Social Commerce

Hey Party People – Shopping Parties are in Da House

Great post by venture capitalist MD Jeremy Liew of Lightspeed, picked up by the ever-insightful Jason Soo and Jochen Krisch, confirming a prediction about the future of social commerce has come to pass; the rebirth of the shopping party.

Yep, it’s Avon parties reconfigured, re-branded and teched-up for the party generation.  Forget Tupperware, we’re talking fashion and jewellery – direct sales style – from the likes of MarkThirty One GiftsStella and Dot,  Gigi HillMiche Bags and of course Chloe and Isabel with their recent $8.5m round of investment.  The goal is to make direct sales hip, fashionable and to profit from technology – iPads as sales aids and interactive catalogues, iPhones that take credit card payments, plus really simple CRM and inventory management.  And not forgetting to profit from the sales skills of all those smart young pro-moms taking a career break for their sprogs. You get the picture.  It help explains why Coty’s uninvited $10bn bid for the 126 Grand Dame of direct sales Avon.

A priori, we like the Shopping Party model – especially for a demographic that likes parties and shopping. In a previous pre-social media life, we were (and still are) very bullish about traditional word of mouth marketing, and we even wrote a book about it.  And one of the smartest word of mouth companies at the time was the Australian Word of Mouth Company, made up of buzz agents who’d throw parties to demo – and sell – new products. Simple and smart.

So what do you think of Shopping Parties? Will technology and rebranding re-launch an old model, taking the best of keep-what-you-want-return-the-rest subscription commerce (the other ‘It girl’ in digital retail right now) – and make it social by turning the subscriber base into a field force of sales agents ready and primed work? What do you think?

Chartered psychologist specialising in consumer behaviour, wellbeing and technology. Certified CX professional experienced in Design Thinking. A researcher, writer and speaker, Paul is head of Digital Insight at SYZYGY.

3 Comments Add New Comment

  1. What’s old is new Paul. Direct selling works. Avon is just one great example of that. Remove the geographic shackles of having to host the parties and replace it with the social web and suddenly you have friends (and their friends) from across the country able to attend the “party” and you don’t even have to make the appetizers.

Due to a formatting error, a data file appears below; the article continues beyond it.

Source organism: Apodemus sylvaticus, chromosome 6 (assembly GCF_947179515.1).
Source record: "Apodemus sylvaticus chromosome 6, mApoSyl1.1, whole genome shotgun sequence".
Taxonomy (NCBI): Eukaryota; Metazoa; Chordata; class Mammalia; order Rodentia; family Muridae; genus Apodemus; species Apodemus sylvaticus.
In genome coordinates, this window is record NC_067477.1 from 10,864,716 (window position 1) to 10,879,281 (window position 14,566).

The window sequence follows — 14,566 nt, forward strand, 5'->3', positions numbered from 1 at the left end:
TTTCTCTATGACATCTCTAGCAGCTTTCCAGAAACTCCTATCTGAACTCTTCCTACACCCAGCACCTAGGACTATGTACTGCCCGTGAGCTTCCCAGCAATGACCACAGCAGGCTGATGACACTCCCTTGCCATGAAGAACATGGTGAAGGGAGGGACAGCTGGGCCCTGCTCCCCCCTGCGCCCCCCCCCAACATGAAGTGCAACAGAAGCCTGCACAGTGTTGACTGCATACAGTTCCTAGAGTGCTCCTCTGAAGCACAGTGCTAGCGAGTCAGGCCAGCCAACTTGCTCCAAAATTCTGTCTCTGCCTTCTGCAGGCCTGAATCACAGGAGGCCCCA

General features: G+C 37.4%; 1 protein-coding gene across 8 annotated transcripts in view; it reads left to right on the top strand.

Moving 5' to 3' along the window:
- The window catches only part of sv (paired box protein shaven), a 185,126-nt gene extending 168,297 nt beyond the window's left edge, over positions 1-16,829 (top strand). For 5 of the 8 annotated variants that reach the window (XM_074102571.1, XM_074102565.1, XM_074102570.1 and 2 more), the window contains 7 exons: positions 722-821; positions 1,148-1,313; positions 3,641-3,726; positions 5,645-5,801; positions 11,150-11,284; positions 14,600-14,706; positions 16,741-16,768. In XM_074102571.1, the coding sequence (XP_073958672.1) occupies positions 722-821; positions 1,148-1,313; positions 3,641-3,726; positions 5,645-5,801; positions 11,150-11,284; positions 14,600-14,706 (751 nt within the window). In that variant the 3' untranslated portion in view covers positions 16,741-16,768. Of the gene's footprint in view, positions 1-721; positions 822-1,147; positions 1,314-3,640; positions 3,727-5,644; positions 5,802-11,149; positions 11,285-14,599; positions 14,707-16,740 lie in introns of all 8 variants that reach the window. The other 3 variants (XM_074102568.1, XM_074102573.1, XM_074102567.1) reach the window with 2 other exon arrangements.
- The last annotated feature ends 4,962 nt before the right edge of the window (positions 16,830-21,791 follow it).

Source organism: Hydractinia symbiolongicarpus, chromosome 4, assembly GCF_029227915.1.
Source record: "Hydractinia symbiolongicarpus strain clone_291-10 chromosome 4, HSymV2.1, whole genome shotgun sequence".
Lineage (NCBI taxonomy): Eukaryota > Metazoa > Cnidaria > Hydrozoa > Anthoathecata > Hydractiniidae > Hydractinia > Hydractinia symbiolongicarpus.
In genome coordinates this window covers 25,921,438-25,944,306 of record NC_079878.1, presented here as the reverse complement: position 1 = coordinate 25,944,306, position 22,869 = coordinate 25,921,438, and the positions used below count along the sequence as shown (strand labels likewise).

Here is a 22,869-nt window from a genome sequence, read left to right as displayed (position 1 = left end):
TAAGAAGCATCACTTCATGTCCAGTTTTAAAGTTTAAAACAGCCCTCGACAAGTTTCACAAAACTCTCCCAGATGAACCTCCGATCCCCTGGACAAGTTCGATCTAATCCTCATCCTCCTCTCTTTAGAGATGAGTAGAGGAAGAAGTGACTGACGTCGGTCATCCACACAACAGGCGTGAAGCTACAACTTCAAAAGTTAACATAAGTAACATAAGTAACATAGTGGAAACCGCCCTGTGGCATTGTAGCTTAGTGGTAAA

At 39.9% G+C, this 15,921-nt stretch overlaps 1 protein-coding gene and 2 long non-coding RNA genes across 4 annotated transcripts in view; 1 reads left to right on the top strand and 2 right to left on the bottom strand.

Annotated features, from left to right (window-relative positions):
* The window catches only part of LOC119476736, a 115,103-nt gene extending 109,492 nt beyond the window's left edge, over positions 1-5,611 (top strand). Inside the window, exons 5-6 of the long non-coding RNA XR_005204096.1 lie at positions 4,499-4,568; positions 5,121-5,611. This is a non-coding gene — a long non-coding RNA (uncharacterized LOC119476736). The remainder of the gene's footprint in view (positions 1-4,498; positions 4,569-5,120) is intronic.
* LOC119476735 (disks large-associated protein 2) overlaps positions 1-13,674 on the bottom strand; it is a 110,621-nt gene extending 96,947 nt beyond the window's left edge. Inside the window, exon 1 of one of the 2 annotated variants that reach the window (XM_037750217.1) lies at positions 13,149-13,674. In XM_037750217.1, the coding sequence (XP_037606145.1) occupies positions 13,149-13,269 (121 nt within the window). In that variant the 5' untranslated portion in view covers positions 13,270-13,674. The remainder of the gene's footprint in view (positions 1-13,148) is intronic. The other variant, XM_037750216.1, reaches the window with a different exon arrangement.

Brands can so easily scale a virtual direct sales force right now when they combine cool products, great incentives to sell and a seamless sharing experience. We at Tipspring have placed a big bet on this being what social commerce becomes. Great post.

  2. I am a Miche rep, and online party sales are a sure bet! I haven’t had the opportunity to benefit strictly from an online party, but others have. Party hosts complain about their guest showing up. This way, guest can attend the party without having to stop their daily routines and the party host can benefit from those sales. This is also the time to call all those friends and family members that are out of town. They can help the host get credit for sales that could bring them to the next level of rewards.

  3. Shopping parties are great. Never really went out of style. Advantage now is that you can have a real one at your home, and have people from all over log in and read and tweet/post about it too. Works great for wine tastings. Some people buy wine on their own and chat about their tasting with the folks at the party itself. Great way to build a list.

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